Hiking a Trail One-Half Mile from Home
















Tuesday, December 29, 2020

Oh, Gosh! Can't Find Any Good Reads To Be Published in January 2021--Have You?

 Happy New Year!! I think I'm going to have to go deep-diving into my personal library stacks to find reading for January. I have scoured all the new books coming out and none of them have the slightest appeal. I'm wondering: What are you thinking, and what are you planning for January 2021? Have you discovered books of interest to be published in January and February? I would simply love to know if you have.

Thursday, December 24, 2020

Wishing You a Very Merry Christmas and a Happy New Year in Books!

Thinking of you, everyone, out there this Christmas Eve. I'm hoping that all of you are celebrating with loved ones, in whatever ways you can during this time.

We are very well here, though we're having torrential rains on top of more than a foot of snow that fell about five days ago. We'll be fine here, despite the deluge, but other areas of our region that received much more snow face severe flooding in the next 24 hours. It's been a strange late fall--early winter season so far. Severe cold followed by unusual warmth, then back in the deep freeze, and warm again, like a see-saw.

I'm in the midst of my customary December lull (read: FUNK), and hope to be back up to speed after New Year's Day.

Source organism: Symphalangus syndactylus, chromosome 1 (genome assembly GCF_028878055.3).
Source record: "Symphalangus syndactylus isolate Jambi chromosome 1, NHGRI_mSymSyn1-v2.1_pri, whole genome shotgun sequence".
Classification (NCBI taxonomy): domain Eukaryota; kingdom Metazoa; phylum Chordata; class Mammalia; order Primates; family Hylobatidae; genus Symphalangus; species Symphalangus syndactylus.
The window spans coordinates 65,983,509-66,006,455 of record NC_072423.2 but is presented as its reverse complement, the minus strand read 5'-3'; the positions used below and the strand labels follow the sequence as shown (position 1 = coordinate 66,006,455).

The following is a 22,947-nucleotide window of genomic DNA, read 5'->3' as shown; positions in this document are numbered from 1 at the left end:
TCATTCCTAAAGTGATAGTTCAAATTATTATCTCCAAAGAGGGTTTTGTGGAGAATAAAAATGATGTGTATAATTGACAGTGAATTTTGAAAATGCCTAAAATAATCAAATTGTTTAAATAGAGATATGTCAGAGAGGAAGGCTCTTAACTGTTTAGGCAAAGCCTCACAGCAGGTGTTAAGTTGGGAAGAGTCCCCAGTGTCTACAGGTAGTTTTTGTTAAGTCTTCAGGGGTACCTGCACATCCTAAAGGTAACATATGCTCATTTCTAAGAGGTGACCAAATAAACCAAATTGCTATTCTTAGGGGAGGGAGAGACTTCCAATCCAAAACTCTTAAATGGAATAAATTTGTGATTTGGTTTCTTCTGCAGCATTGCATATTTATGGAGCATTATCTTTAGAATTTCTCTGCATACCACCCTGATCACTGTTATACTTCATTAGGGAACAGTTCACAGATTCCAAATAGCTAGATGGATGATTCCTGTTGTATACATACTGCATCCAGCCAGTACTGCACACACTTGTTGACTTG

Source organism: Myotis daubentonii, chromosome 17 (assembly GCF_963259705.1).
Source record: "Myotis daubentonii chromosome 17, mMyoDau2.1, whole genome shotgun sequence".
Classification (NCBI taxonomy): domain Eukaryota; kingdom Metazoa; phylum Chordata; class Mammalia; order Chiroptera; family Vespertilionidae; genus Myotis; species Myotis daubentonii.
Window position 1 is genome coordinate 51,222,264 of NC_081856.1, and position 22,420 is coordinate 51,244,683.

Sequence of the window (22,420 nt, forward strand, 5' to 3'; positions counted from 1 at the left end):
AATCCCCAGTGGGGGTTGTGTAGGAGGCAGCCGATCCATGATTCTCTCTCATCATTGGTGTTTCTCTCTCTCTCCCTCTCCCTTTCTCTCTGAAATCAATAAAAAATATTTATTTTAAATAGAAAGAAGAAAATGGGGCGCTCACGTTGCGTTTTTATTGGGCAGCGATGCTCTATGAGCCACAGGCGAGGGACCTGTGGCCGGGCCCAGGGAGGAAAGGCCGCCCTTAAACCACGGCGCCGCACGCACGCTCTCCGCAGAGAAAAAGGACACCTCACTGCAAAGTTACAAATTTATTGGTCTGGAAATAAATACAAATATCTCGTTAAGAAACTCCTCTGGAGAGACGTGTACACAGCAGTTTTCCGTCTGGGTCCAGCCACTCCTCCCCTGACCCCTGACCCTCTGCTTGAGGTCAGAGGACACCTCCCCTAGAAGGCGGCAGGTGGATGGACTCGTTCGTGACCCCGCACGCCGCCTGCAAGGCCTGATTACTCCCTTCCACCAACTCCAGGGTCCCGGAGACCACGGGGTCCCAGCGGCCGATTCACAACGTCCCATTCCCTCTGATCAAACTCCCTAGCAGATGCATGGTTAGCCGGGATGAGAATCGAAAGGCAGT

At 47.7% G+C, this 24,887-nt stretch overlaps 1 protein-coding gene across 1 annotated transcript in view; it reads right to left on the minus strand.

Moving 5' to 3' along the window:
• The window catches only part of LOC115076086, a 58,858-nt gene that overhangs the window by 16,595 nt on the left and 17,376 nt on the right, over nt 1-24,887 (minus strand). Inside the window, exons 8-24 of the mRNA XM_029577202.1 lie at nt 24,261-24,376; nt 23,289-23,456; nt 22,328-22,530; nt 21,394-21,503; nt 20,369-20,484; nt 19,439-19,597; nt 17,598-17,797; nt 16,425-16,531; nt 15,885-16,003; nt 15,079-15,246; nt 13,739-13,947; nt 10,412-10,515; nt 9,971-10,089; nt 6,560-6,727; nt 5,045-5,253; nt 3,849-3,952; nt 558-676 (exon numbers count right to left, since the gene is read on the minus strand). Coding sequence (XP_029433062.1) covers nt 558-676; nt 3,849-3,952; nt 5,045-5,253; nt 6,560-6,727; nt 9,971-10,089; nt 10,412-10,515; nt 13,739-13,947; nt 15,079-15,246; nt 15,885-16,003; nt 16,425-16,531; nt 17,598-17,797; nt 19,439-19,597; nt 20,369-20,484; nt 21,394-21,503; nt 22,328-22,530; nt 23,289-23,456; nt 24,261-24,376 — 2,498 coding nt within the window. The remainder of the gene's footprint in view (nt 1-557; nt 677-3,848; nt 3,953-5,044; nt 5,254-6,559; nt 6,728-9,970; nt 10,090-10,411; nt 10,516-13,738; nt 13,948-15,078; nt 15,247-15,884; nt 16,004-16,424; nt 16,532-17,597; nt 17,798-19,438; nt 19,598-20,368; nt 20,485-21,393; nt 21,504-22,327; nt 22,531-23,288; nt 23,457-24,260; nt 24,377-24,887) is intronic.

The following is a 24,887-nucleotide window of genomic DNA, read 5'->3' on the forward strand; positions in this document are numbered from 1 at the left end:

I'm currently trying very, very hard to read The Mirror and The Light , the third and final volume about Thomas Cromwell during King Henry VIII's reign, by Hilary Mantel. I'm reading it in hardcover, and I must say the publisher has made the book very difficult to read. The paper of the pages is a poor newsprint quality, and each page is lighter  and more flimsy than newsprint, and a dull beige in color. The print itself is a light gray and does not stand out on the page. The font is tiny, with very little leading between the lines. So I tried to hang tough but struggled for two hours today to read only 38 pages of a 757-page book. And what has made this novel even more difficult--there are dozens and dozens more characters, although fortunately there is a five-page list of who they all are at the beginning of the novel. I made it fine through the first two novels in the series, Wolf Hall and Bring up the Bodies. But I was unprepared to be so challenged.  I know some of you have read this--so I will hold on. Frankly, I need MORE LIGHT to read. Perhaps I should have waited for summer light to read this. 

Now WHY COMPLAIN on Christmas Eve, really? Especially when I've read so many wonderful books this past year, and particularly this past fall.  I just finished John le Carre's final novel Agents Running in the Field, and loved it. I thrilled to Rodham by Curtis Sittenfeld, Monogamy by Sue Miller, and most compelling of all, the incomparable memoir Notes on a Silencing by Lacey Crawford.

 

Monday, December 14, 2020

Oh, Gosh...The Passing of John le Carré